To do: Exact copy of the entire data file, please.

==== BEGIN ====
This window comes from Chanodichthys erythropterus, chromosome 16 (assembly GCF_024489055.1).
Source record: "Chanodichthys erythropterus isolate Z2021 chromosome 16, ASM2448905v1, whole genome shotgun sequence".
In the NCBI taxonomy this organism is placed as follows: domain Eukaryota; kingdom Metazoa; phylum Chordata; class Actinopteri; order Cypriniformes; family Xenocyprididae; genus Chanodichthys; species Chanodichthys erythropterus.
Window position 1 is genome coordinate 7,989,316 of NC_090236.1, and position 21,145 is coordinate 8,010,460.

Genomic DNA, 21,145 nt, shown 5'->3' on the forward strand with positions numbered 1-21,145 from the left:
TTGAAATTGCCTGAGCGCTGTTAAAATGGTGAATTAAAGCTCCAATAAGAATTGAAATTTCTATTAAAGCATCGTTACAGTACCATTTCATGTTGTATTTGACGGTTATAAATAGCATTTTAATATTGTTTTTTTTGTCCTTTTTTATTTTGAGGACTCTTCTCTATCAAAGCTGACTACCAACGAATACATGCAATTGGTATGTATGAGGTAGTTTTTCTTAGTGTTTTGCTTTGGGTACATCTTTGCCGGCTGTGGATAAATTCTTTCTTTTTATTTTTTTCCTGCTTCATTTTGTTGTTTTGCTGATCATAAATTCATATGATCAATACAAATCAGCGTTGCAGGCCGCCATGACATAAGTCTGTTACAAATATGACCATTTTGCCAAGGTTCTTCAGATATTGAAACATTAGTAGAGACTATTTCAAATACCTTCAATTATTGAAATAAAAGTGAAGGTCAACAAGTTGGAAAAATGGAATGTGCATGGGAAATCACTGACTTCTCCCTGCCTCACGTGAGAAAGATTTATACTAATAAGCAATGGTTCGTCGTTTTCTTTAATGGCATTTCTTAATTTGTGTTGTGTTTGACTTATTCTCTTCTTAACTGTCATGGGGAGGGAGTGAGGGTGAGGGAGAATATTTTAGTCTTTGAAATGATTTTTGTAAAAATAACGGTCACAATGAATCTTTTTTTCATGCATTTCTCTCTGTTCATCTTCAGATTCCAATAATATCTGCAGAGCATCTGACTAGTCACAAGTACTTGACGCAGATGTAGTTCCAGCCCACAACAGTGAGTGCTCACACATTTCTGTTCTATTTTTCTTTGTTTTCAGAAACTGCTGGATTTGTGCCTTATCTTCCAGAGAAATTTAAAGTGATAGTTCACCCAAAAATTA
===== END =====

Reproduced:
This window comes from Chanodichthys erythropterus, chromosome 16 (assembly GCF_024489055.1).
Source record: "Chanodichthys erythropterus isolate Z2021 chromosome 16, ASM2448905v1, whole genome shotgun sequence".
In the NCBI taxonomy this organism is placed as follows: domain Eukaryota; kingdom Metazoa; phylum Chordata; class Actinopteri; order Cypriniformes; family Xenocyprididae; genus Chanodichthys; species Chanodichthys erythropterus.
Window position 1 is genome coordinate 7,989,316 of NC_090236.1, and position 21,145 is coordinate 8,010,460.

Genomic DNA, 21,145 nt, shown 5'->3' on the forward strand with positions numbered 1-21,145 from the left:
TTGAAATTGCCTGAGCGCTGTTAAAATGGTGAATTAAAGCTCCAATAAGAATTGAAATTTCTATTAAAGCATCGTTACAGTACCATTTCATGTTGTATTTGACGGTTATAAATAGCATTTTAATATTGTTTTTTTTGTCCTTTTTTATTTTGAGGACTCTTCTCTATCAAAGCTGACTACCAACGAATACATGCAATTGGTATGTATGAGGTAGTTTTTCTTAGTGTTTTGCTTTGGGTACATCTTTGCCGGCTGTGGATAAATTCTTTCTTTTTATTTTTTTCCTGCTTCATTTTGTTGTTTTGCTGATCATAAATTCATATGATCAATACAAATCAGCGTTGCAGGCCGCCATGACATAAGTCTGTTACAAATATGACCATTTTGCCAAGGTTCTTCAGATATTGAAACATTAGTAGAGACTATTTCAAATACCTTCAATTATTGAAATAAAAGTGAAGGTCAACAAGTTGGAAAAATGGAATGTGCATGGGAAATCACTGACTTCTCCCTGCCTCACGTGAGAAAGATTTATACTAATAAGCAATGGTTCGTCGTTTTCTTTAATGGCATTTCTTAATTTGTGTTGTGTTTGACTTATTCTCTTCTTAACTGTCATGGGGAGGGAGTGAGGGTGAGGGAGAATATTTTAGTCTTTGAAATGATTTTTGTAAAAATAACGGTCACAATGAATCTTTTTTTCATGCATTTCTCTCTGTTCATCTTCAGATTCCAATAATATCTGCAGAGCATCTGACTAGTCACAAGTACTTGACGCAGATGTAGTTCCAGCCCACAACAGTGAGTGCTCACACATTTCTGTTCTATTTTTCTTTGTTTTCAGAAACTGCTGGATTTGTGCCTTATCTTCCAGAGAAATTTAAAGTGATAGTTCACCCAAAAATTA